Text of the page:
The recent trend of foreign direct investment (FDI) realisation shows that there is a huge gap between approved FDI and actual net FDI inflows in Nepal.

A survey report on FDI in Nepal (2019-20) unveiled by the Nepal Rastra Bank today has revealed that between 1995-96 and 2019-20, the total actual net FDI inflow stood around 34.1 per cent of total FDI approval.

"The FDI approval may indicate an intended investment (the approved investment may not actually take place) or there may be significant time lags between approvals and actual investments. In some instances, the realisation of the approved investment may take place over several years as usually seen in projects with longer gestation period."

Hence, the study has recommended that the gap between approved and actual inflow should be reduced by facilitating the inflows of approved FDI. Moreover, FDI should be more directed towards export-oriented and import substitution industries to narrow the trade deficit.

The survey revealed FDI in Nepal increased by 8.5 per cent to Rs 198.52 billion at the end of 2019-20. Paid-up capital was the major component in FDI stock as it accounted for 54.4 per cent of total FDI stock whereas the reserves and loans in total FDI stock accounted for 33.8 per cent and 11.8 per cent, respectively.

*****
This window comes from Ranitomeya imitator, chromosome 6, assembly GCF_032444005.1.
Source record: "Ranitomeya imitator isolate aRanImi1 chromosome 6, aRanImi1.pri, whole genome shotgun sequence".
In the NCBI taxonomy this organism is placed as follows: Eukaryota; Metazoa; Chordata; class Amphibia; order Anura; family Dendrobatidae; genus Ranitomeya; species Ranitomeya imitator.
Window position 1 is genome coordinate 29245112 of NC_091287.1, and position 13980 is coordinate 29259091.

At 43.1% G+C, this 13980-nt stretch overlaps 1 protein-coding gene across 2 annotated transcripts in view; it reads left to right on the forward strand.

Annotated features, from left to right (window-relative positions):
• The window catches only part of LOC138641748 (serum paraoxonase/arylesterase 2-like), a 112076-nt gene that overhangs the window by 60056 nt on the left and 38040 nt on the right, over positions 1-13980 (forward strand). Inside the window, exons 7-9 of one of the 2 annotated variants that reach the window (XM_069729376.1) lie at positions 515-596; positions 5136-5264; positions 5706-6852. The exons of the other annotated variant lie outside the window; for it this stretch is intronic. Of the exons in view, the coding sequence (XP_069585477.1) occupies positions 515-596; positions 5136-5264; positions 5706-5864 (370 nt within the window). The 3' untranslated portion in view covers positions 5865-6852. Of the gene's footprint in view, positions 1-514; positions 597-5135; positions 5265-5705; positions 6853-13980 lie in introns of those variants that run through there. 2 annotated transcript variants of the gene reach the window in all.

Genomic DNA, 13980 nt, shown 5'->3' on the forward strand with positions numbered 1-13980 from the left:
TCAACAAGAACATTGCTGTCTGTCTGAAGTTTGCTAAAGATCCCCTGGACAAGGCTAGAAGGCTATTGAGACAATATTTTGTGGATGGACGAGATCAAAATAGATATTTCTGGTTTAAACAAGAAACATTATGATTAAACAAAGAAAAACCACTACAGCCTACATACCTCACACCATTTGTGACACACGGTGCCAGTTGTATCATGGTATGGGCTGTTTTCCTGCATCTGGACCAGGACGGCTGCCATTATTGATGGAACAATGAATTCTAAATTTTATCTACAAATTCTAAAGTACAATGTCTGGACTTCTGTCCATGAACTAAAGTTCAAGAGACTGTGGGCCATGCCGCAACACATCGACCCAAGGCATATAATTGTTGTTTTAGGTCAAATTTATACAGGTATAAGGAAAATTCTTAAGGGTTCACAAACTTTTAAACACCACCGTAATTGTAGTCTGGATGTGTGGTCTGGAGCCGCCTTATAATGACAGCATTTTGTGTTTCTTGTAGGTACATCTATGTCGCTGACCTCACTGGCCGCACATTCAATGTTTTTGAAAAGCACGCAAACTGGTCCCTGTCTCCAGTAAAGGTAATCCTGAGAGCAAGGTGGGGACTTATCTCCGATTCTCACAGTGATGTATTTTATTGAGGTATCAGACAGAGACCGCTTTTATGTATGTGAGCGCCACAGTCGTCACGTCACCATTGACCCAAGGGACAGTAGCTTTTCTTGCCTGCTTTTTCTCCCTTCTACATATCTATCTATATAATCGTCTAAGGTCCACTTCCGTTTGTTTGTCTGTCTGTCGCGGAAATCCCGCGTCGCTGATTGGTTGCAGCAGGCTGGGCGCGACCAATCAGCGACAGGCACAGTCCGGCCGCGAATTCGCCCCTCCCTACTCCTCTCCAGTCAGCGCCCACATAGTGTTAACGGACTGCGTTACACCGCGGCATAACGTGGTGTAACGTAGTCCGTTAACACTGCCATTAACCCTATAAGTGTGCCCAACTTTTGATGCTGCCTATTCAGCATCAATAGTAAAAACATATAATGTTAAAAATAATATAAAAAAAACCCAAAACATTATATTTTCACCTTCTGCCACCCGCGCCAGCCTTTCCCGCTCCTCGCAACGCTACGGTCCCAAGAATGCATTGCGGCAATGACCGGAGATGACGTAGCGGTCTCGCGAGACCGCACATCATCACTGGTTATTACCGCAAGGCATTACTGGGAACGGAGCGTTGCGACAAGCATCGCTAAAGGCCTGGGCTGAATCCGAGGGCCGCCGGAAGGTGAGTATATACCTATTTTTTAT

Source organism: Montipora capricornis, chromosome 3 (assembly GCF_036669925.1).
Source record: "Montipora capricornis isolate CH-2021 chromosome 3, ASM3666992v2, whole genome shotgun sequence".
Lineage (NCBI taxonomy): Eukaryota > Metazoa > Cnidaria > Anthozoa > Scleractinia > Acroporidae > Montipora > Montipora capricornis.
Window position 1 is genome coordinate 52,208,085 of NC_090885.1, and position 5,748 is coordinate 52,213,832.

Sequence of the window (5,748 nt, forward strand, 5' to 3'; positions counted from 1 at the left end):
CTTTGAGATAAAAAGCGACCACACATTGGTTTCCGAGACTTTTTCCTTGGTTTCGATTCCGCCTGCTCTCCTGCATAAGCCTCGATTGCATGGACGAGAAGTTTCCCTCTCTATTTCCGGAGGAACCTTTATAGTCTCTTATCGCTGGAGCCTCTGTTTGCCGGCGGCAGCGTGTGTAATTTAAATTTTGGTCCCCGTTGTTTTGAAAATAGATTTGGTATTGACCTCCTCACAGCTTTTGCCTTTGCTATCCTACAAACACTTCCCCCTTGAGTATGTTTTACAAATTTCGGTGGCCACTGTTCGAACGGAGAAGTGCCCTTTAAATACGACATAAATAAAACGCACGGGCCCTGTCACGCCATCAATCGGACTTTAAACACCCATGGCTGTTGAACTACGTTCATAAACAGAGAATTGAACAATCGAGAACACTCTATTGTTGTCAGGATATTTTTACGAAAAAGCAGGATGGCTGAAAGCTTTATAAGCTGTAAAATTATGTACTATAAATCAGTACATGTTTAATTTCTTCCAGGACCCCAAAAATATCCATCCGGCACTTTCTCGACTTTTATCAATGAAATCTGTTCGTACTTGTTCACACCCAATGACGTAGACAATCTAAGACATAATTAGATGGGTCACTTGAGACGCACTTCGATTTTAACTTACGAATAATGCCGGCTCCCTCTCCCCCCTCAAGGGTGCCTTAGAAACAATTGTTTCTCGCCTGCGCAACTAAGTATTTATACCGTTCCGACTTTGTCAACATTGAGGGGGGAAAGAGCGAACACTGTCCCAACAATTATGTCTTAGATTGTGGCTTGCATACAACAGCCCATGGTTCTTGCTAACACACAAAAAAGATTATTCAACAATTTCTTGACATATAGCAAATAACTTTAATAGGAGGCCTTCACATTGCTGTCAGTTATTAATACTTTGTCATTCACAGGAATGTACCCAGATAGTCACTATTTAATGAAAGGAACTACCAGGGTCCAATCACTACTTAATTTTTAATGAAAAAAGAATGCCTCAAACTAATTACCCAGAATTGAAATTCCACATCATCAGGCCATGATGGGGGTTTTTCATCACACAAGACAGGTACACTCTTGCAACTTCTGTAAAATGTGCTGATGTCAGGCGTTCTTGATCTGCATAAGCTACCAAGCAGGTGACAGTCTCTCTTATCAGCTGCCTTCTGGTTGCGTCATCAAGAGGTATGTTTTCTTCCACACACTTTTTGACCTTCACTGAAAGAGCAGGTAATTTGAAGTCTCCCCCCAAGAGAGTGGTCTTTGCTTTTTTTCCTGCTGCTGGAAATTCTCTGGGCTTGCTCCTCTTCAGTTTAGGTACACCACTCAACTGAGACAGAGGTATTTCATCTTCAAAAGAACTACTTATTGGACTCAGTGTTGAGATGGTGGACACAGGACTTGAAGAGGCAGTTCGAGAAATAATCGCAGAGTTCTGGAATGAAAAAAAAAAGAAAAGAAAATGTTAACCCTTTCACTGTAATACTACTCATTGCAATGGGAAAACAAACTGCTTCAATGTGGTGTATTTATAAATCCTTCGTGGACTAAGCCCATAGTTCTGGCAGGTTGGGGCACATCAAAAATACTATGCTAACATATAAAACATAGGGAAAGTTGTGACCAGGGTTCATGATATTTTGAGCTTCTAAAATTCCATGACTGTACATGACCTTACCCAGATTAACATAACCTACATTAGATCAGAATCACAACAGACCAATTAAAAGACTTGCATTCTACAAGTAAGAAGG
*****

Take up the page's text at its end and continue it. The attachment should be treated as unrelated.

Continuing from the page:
Nepal received foreign investment from 52 different economies as of mid-July 2020. In terms of total FDI stock, India ranked at the top position with Rs 62.45 billion, followed by China (Rs 30.97 billion), Saint Kitts and Nevis (Rs 15.27 billion), Ireland (Rs 12.93 billion), and Singapore (Rs 12.43 billion).

Industrial sector accounted for about 56 per cent of total FDI stock. Within industrial sector, manufacturing, mining and quarrying industry constituted 28.3 per cent and electricity sector 27.5 per cent of total FDI stock.

About 43.9 per cent of total FDI stock was in service sector. Within the service sector; financial intermediation constituted 27.3 per cent, and hotel and restaurant sector six per cent of the total FDI stock.

The electricity generation sector, particularly hydropower sector in Nepal has been emerging as a preferred sector for FDI in recent year, as per the survey, which showed that 27.5 per cent of FDI stock and 36.4 per cent of total paid-up capital was in this sector. Moreover, hydropower sector also attracted other sources of external financing such as foreign loans in addition to FDI.

The survey further revealed the capacity utilisation of FDI-based manufacturing firms was constrained by COVID-19 pandemic while profitability of FDI companies remained satisfactory in review year. "This indicates the investment potentiality exists in Nepal."

In terms of FDI stock, Bagmati province constituted the highest share of FDI stock (60.5 per cent) whereas Karnali and Sudur Paschim provinces accounted for less than one per cent of total FDI stock.

Thus, the study has said the potentiality of provinces other than Bagmati should be explored and promoted to attract FDI in these provinces.

A version of this article appears in the print on September 10 2021, of The Himalayan Times.